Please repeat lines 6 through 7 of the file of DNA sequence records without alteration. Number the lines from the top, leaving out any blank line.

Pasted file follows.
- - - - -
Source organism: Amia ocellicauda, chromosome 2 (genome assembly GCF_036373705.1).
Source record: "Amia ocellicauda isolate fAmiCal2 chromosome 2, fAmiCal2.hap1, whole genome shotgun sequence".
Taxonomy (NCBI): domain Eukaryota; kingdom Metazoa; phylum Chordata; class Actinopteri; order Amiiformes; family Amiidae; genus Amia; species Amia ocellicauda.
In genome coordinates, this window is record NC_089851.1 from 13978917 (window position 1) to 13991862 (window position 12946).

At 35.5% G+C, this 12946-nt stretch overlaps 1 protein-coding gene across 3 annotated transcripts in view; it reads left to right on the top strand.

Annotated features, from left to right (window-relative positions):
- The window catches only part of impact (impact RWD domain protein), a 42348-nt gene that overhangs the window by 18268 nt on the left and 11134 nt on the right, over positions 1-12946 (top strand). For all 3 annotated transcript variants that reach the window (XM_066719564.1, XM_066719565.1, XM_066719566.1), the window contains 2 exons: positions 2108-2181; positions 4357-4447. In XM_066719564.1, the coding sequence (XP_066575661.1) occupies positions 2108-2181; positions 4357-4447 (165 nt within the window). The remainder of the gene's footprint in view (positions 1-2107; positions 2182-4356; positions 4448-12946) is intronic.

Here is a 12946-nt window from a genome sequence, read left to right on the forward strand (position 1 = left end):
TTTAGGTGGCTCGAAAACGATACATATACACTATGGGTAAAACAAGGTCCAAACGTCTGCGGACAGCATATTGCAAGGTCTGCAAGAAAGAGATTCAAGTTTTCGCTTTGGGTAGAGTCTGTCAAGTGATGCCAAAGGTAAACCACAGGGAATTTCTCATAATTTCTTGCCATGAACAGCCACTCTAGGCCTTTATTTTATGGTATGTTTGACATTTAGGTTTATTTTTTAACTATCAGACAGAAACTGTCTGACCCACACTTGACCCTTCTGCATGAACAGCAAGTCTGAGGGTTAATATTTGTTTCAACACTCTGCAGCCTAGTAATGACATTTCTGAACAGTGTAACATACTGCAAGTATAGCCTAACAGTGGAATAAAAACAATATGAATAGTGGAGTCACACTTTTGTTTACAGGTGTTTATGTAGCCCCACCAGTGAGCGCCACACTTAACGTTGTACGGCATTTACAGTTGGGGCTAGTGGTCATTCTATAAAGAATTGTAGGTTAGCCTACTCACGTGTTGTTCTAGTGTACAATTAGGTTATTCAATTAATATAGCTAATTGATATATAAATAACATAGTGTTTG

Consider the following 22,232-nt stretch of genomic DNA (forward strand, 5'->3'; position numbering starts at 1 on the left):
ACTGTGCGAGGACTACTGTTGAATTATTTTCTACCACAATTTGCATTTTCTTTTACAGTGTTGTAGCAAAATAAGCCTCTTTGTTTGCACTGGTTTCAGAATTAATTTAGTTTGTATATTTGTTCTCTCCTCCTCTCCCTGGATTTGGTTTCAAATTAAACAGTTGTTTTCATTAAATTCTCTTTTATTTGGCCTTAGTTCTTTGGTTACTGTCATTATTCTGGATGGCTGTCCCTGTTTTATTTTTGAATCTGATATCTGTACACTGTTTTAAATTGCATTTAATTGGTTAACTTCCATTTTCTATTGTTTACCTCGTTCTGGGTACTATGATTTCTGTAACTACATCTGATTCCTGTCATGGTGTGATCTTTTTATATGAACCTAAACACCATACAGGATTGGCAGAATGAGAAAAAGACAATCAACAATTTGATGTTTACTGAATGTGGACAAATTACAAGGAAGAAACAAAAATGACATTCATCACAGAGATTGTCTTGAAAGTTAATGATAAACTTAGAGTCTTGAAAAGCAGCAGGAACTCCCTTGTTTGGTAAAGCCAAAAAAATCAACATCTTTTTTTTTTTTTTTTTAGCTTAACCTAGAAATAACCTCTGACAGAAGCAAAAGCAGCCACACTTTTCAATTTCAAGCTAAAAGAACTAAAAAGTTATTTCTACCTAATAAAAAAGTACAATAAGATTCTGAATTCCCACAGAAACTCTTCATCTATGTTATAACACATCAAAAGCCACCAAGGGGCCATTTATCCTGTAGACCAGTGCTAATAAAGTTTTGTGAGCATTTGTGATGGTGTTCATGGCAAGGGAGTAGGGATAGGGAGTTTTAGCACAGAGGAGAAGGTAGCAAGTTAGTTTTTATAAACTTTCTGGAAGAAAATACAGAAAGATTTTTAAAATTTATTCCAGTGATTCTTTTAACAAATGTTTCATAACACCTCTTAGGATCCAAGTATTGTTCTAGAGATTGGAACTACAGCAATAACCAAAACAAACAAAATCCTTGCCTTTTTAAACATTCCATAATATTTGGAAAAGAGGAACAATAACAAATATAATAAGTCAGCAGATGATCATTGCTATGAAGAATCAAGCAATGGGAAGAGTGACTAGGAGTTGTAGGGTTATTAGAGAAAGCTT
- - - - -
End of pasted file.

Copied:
Annotated features, from left to right (window-relative positions):
- The window catches only part of impact (impact RWD domain protein), a 42348-nt gene that overhangs the window by 18268 nt on the left and 11134 nt on the right, over positions 1-12946 (top strand). For all 3 annotated transcript variants that reach the window (XM_066719564.1, XM_066719565.1, XM_066719566.1), the window contains 2 exons: positions 2108-2181; positions 4357-4447. In XM_066719564.1, the coding sequence (XP_066575661.1) occupies positions 2108-2181; positions 4357-4447 (165 nt within the window). The remainder of the gene's footprint in view (positions 1-2107; positions 2182-4356; positions 4448-12946) is intronic.